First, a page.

The micro-loading and proximity effects affect the gate formation of the MOS devices. The critical dimension, or the gate length of a MOS device, may deviate significantly from design. For example, if an 80 nm gate length is desired, when the critical dimension of a MOS device in a dense device area is on target at 80 nm, the critical dimension of a MOS device in an isolated device area may reach around 110 nm, or 30 nm more than the target value in certain cases. Also the deviations for nMOS and pMOS gates are different, causing N/P ratio mismatching and complicating circuit design.
Lack of process control in gate formation also causes endcap problems.
The preferred embodiment of the present invention presents a method of using dummy patterns for gate critical dimension control and endcap improvement.
In accordance with one aspect of the present invention, a gate dielectric layer is formed over a substrate having an active region. A gate electrode layer is formed over the gate dielectric layer. A first photo resist is formed over the gate electrode layer. The first photo resist is exposed and developed. The gate electrode layer and dielectric layer are etched, thereby forming gate structures and dummy patterns, wherein at least a portion of at least one of the dummy patterns is in the active region. The first photo resist is removed. A second photo resist is formed covering the gate structures and leaving out the dummy patterns. The dummy patterns unprotected by the second photo resist are removed.
In accordance with another aspect of the present invention, two closely located MOS devices are formed. The endcaps of the MOS devices are next to each other. When forming gate structures and dummy patterns, the gate structures are interconnected. A second photo resist having a gap between the first gate structure and the second gate structure is formed covering the gate structures. The dummy patterns unprotected by the second photo resist are etched. The unprotected gate structure is also etched so that the gate structures are disconnected. This preferred embodiment of the present invention has well-controlled endcaps.
By using preferred embodiments of the present invention, the critical dimensions of the MOS devices are controlled. Bridging and line end shortening are avoided. Due to more accurate device dimensions with respect to design, N/P ratios are more controllable without the need for complicated fine tune techniques such as optical proximity correction (OPC). Therefore, the overall chip speed and performance are improved.
For a more complete understanding of the present invention, and the advantages thereof, reference is now made to the following descriptions taken in conjunction with the accompanying drawings, in which:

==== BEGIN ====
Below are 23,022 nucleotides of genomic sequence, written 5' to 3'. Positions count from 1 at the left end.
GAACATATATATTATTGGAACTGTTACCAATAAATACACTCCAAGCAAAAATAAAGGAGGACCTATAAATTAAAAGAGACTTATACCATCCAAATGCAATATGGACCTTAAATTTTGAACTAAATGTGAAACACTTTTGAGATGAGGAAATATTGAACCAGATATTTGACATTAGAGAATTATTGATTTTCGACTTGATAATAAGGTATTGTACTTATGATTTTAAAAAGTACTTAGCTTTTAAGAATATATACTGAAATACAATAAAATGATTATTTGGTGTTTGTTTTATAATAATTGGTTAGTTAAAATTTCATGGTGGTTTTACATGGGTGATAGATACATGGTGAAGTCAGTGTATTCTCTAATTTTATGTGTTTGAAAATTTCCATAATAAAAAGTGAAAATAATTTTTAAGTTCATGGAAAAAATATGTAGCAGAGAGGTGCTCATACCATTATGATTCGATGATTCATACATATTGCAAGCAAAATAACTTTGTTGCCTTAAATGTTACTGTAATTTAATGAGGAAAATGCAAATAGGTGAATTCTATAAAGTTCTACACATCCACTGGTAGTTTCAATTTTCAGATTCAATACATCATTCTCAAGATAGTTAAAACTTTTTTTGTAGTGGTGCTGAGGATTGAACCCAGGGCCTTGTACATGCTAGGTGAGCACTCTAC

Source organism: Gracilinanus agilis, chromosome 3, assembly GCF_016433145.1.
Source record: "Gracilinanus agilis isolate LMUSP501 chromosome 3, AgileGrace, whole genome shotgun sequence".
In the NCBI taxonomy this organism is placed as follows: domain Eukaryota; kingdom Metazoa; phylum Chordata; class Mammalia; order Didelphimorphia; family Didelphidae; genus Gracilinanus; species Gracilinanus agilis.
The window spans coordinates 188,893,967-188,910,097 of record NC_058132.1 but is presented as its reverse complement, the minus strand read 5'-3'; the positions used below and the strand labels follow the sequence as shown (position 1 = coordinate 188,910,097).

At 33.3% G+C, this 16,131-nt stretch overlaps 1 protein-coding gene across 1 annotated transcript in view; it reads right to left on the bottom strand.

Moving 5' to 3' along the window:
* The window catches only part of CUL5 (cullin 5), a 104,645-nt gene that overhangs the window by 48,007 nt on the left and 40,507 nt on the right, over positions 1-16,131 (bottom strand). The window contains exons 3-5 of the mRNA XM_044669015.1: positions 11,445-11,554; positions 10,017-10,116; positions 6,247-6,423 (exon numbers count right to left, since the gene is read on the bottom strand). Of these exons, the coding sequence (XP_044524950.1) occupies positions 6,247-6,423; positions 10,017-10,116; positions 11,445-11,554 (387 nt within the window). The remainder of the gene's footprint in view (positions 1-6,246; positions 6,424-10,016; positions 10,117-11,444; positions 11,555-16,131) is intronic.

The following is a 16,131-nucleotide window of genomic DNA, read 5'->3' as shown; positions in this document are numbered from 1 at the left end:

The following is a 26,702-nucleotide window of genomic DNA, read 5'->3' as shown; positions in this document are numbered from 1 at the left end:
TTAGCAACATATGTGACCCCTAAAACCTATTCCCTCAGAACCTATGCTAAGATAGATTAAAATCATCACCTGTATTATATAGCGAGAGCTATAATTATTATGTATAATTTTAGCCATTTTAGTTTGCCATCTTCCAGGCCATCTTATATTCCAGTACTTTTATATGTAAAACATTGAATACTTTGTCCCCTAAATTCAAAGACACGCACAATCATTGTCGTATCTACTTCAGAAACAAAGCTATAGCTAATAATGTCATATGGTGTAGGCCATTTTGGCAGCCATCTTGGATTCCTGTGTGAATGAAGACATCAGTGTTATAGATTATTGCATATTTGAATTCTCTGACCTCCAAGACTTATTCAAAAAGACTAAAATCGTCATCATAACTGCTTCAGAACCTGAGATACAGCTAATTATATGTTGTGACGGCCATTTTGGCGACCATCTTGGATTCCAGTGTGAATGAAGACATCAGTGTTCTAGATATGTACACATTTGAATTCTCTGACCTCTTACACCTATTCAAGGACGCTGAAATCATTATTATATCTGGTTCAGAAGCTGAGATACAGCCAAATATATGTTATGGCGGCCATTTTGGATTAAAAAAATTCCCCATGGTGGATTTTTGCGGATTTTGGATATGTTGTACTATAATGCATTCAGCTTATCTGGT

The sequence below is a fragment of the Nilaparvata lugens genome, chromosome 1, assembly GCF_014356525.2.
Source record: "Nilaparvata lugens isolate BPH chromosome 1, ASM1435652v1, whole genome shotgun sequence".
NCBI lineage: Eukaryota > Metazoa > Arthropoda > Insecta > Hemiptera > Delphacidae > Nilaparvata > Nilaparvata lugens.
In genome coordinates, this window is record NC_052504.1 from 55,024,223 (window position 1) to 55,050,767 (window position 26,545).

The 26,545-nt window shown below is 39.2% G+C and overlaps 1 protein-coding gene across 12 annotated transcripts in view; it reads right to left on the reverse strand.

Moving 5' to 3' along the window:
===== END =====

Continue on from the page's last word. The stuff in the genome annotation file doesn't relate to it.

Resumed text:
The making and using of the presently preferred embodiments are discussed in detail below. It should be appreciated, however, that the present invention provides many applicable inventive concepts that can be embodied in a wide variety of specific contexts. The specific embodiments discussed are merely illustrative of specific ways to make and use the invention, and do not limit the scope of the invention.
The preferred embodiments are illustrated in
Photo resist 19 is then striped or etched, forming a structure shown in
For clarity, only two dummy patterns are shown in
The preferred embodiment discussed above illustrates one of the methods for forming gate structures. Other methods may also be used in alternative embodiments. If lithography, etching, or CMP are involved, micro-loading effects occur and dummy patterns are preferably formed. It is preferred that dummy patterns are formed of the same material as the gate electrode.
Dummy patterns 18 are then removed since they affect the subsequent processes and otherwise may cause device performance degradation.
Dummy patterns 18 are then etched. Since the gate structure 16 is completely protected by photo resist 22, it is not etched and the dimensions created in the previous forming steps are preserved.
An etch stop layer (ESL) 28 is next blanket deposited over the device. ESL 28 may be formed using low-pressure chemical vapor deposition (LPCVD), but other CVD methods, such as plasma enhanced chemical vapor deposition (PECVD), and thermal CVD may also be used.
Dummy patterns 40 are then etched and photo resist 50 is removed. The resulting structure after the photo resist 50 is removed is illustrated in
The remaining elements of the MOS device such as spacers, source/drain, etc, are then formed. The forming process has been discussed in previous embodiment thus will not be repeated.
By using preferred embodiments of the present invention, the critical dimensions of the MOS devices are controlled. Typically, in an 80 nm technology, the deviation of the critical dimension is less than about 2 nm. Bridging and line end shortening are avoided. Due to more accurate dimension control with respect to design, N/P ratios are more controllable without using complicated fine tune techniques such as OPC and LPE. The overall chip speed and performance are improved. Although the preferred embodiments of the present invention only discusses the process of normal MOS devices, other MOS devices such as double gate transistors, lateral diffusion MOS can also benefit.
Although the present invention and its advantages have been described in detail, it should be understood that various changes, substitutions and alterations can be made herein without departing from the spirit and scope of the invention as defined by the appended claims. Moreover, the scope of the present application is not intended to be limited to the particular embodiments of the process, machine, manufacture, and composition of matter, means, methods and steps described in the specification. As one of ordinary skill in the art will readily appreciate from the disclosure of the present invention, processes, machines, manufacture, compositions of matter, means, methods, or steps, presently existing or later to be developed, that perform substantially the same function or achieve substantially the same result as the corresponding embodiments described herein may be utilized according to the present invention. Accordingly, the appended claims are intended to include within their scope such processes, machines, manufacture, compositions of matter, means, methods, or steps.